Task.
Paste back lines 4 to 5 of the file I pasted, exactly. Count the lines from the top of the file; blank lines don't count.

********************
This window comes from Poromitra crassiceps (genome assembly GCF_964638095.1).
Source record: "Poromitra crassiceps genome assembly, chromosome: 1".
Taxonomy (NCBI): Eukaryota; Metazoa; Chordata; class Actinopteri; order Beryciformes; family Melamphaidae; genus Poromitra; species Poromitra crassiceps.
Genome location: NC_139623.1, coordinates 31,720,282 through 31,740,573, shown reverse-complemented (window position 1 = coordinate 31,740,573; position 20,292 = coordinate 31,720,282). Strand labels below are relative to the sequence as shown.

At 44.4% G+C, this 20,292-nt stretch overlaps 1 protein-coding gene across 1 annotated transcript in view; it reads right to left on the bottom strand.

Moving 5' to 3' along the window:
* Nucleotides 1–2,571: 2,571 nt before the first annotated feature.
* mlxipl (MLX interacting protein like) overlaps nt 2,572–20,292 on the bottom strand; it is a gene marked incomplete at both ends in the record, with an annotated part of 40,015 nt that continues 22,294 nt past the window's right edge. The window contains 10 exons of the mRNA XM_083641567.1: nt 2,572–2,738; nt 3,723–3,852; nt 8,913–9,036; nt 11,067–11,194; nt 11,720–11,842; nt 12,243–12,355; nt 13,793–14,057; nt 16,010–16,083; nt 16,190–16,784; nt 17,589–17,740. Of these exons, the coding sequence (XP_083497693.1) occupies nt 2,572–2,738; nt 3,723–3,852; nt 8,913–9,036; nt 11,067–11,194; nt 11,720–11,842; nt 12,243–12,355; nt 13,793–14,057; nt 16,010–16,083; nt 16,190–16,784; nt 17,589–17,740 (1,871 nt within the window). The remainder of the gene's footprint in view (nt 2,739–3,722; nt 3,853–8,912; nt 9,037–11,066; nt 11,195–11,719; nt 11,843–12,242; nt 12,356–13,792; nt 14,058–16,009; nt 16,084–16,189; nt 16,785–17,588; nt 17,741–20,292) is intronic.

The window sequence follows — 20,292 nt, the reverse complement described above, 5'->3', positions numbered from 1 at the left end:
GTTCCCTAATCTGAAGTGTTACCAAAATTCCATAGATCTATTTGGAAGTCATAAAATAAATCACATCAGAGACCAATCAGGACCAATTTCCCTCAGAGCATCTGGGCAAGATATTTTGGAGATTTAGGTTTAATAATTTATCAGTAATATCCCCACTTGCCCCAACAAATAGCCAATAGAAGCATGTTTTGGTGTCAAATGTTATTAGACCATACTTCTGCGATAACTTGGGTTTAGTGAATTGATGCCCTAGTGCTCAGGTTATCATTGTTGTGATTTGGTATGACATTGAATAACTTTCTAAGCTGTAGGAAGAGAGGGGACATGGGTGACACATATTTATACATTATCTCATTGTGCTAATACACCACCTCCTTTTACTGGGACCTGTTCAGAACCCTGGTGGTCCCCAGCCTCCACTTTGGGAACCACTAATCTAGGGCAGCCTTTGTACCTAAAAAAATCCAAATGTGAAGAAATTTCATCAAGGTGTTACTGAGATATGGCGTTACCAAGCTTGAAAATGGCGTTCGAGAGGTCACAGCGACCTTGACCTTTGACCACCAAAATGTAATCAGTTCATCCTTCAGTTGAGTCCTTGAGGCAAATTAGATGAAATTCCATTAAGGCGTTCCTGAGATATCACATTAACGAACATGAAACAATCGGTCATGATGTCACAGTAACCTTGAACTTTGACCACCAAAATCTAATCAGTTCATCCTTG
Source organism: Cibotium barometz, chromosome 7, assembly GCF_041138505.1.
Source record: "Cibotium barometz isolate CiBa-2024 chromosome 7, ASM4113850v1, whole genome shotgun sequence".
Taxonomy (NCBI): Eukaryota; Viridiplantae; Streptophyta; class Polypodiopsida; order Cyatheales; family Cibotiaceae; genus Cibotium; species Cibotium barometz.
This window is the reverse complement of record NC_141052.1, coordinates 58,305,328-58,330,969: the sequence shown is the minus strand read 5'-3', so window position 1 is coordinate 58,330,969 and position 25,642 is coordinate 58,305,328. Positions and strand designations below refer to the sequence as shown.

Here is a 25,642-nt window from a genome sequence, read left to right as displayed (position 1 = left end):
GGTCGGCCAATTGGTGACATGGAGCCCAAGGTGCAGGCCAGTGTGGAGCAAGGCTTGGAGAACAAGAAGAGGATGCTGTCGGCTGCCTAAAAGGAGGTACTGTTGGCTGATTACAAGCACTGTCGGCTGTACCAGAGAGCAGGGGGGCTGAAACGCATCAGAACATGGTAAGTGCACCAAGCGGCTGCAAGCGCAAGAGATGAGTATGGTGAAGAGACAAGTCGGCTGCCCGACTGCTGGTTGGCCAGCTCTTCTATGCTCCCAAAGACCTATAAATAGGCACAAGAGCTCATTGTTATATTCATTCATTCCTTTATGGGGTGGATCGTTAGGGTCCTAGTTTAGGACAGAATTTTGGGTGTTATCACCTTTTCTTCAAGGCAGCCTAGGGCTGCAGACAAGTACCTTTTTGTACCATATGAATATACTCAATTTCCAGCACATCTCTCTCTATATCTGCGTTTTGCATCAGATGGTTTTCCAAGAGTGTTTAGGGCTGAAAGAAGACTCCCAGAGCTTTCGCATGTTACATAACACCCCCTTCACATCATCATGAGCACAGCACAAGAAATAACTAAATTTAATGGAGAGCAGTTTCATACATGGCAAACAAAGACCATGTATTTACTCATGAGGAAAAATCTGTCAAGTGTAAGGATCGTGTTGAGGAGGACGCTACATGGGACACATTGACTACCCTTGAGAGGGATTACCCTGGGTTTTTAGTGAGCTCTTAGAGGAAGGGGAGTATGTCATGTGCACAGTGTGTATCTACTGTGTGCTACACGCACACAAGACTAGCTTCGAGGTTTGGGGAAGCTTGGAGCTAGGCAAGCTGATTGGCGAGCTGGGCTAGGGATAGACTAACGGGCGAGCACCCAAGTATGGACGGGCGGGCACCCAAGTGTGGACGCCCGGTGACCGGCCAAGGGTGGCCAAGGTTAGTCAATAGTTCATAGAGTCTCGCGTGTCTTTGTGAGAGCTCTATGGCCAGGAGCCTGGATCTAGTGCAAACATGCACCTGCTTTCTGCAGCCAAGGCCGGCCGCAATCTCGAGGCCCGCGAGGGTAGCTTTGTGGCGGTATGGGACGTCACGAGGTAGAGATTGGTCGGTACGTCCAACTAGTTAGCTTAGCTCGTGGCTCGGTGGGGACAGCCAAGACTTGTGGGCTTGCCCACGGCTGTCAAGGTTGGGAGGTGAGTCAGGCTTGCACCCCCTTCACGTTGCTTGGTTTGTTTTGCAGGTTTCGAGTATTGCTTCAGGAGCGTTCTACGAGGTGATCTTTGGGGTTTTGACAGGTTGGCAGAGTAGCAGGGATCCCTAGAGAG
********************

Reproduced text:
Genome location: NC_139623.1, coordinates 31,720,282 through 31,740,573, shown reverse-complemented (window position 1 = coordinate 31,740,573; position 20,292 = coordinate 31,720,282). Strand labels below are relative to the sequence as shown.

At 44.4% G+C, this 20,292-nt stretch overlaps 1 protein-coding gene across 1 annotated transcript in view; it reads right to left on the bottom strand.